Kevin Revolinski has a new kayak. It's strapped to the roof of his car as he pulls into the north parking lot at Cherokee Marsh. He gets out of the car and sets off down a trail. The boat stays on the car. He's not here to paddle, but to talk about his new book, 60 Hikes Within 60 Miles of Madison (Menasha Ridge Press, $16.95).
It's a buggy but otherwise beautiful morning as Revolinski, 40, hikes down the trail. A native of Marshfield, he first moved to Madison in 1992 but left five years later to teach English in Turkey - the basis for his first book, The Yogurt Man Cometh: Tales of an American Teacher in Turkey.
Returning to Madison for good a few years ago, he had since published The Wisconsin Beer Guide: A Travel Companion, and was updating the second edition of The Best in Tent Camping: Wisconsin for Menasha Ridge when the Birmingham, Ala., publisher pitched the 60 Hikes project.
Revolinski jumped at the opportunity. "I like the idea of working outside," he explains. "What a great project: My office is going to be the trail."
He devoted last summer to hiking every step of every trail in the book. He carried a GPS receiver in one hand and a dictaphone in the other. The GPS yielded the book's maps and elevation profiles, the dictaphone its detailed descriptions of each hike. A bird book in one pocket, a tree reference in another, with a camera slung around his neck, "I looked more like a tourist than a hiker," he says.
At first daunted by the thought of coming up with 60 hikes, Revolinski's apprehension soon vanished. "I found, just in the first few days of my initial research, that it wasn't going to be difficult to get up to 60 hikes but rather down to 60 hikes," he says. "There were a lot that didn't make the cut."
Those hikes that did make the cut strike a balance between the familiar and lesser known. In addition to Picnic Point, two hikes each at Devil's Lake and Horicon Marsh, three more in the UW-Madison Arboretum, nine Ice Age Trail segments and trails located in city and county parks, there are revelations such as the Tom George Greenway off Cottage Grove Road, Columbia County's Rowan Creek Trail and Rock County's Pelishek Nature Trail.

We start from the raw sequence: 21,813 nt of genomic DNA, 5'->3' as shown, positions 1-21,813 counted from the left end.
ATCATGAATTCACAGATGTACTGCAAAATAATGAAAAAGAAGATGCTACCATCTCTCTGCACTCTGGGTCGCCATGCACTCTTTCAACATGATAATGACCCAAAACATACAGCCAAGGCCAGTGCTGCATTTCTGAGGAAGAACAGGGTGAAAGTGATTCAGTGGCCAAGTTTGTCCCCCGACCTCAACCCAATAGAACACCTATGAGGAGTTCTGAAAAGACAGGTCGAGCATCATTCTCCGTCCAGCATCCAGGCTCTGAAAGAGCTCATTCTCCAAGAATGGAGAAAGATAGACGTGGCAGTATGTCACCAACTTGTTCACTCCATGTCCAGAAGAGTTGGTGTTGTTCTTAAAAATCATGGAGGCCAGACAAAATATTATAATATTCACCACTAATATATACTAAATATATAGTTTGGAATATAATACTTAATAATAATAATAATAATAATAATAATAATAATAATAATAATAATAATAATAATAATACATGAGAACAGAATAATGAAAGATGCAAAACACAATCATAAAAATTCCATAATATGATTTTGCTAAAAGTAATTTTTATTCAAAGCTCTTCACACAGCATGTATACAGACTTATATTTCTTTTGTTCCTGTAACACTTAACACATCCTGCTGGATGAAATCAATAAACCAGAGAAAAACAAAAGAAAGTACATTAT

"One of my favorite segments was the Ice Age Trail at Table Bluff," Revolinski says, "because they've done just an outstanding job of bringing back the wildflowers there, and it's a place that not a lot of people are hiking at all yet."
He hopes the 354-page book - available at local book stores and on Revolinski's website themadtraveleronline.com - will lead readers to explore places that aren't well-trod.
"Years ago," he explains, "when I'd go hiking, it was, well, you go to Devil's Lake or you go to the Arboretum. You've got your two hot spots, and you get in the habit of always going to them. But then you discover all these other places, and you realize it's far richer than you ever imagined."
Revolinski says he didn't do much hiking in his youth, but loved the outdoors and loved to visit his grandparents' farm near the Chequamegon National Forest. When he was five, he recalls, his grandmother introduced him to bird-watching.
"I guess it was a better way to satisfy my need to collect things," he says now. "I collected beer cans, coins, rocks, feathers - anything that was collectible, I collected. Bird-watching, you just check them off in the book. Nothing comes home."
During his research for his book, he checked off an American redstart. "It looks a little bit like an oriole," he says, "but when I first saw one at Yellowstone Lake Park last summer, I thought, 'That's not an oriole.'" Checking his bird guide confirmed this.
Revolinski suggests this is but one example of the rich experiences awaiting readers of 60 Hikes.
"Hiking is good exercise, and you never see the same thing twice," he says, pausing along a boardwalk before hiking back to his car and the new kayak on its roof. "The 50th time on a trail, you see different animals crossing or different wildflowers that you never noticed, or you just take someone along and have a great conversation in a nice environment."
Now working on Backroads and Byways of Wisconsin for publication next spring, he pauses again before settling on an evocative metaphor for his previous sentence: "It's nature's coffeehouse."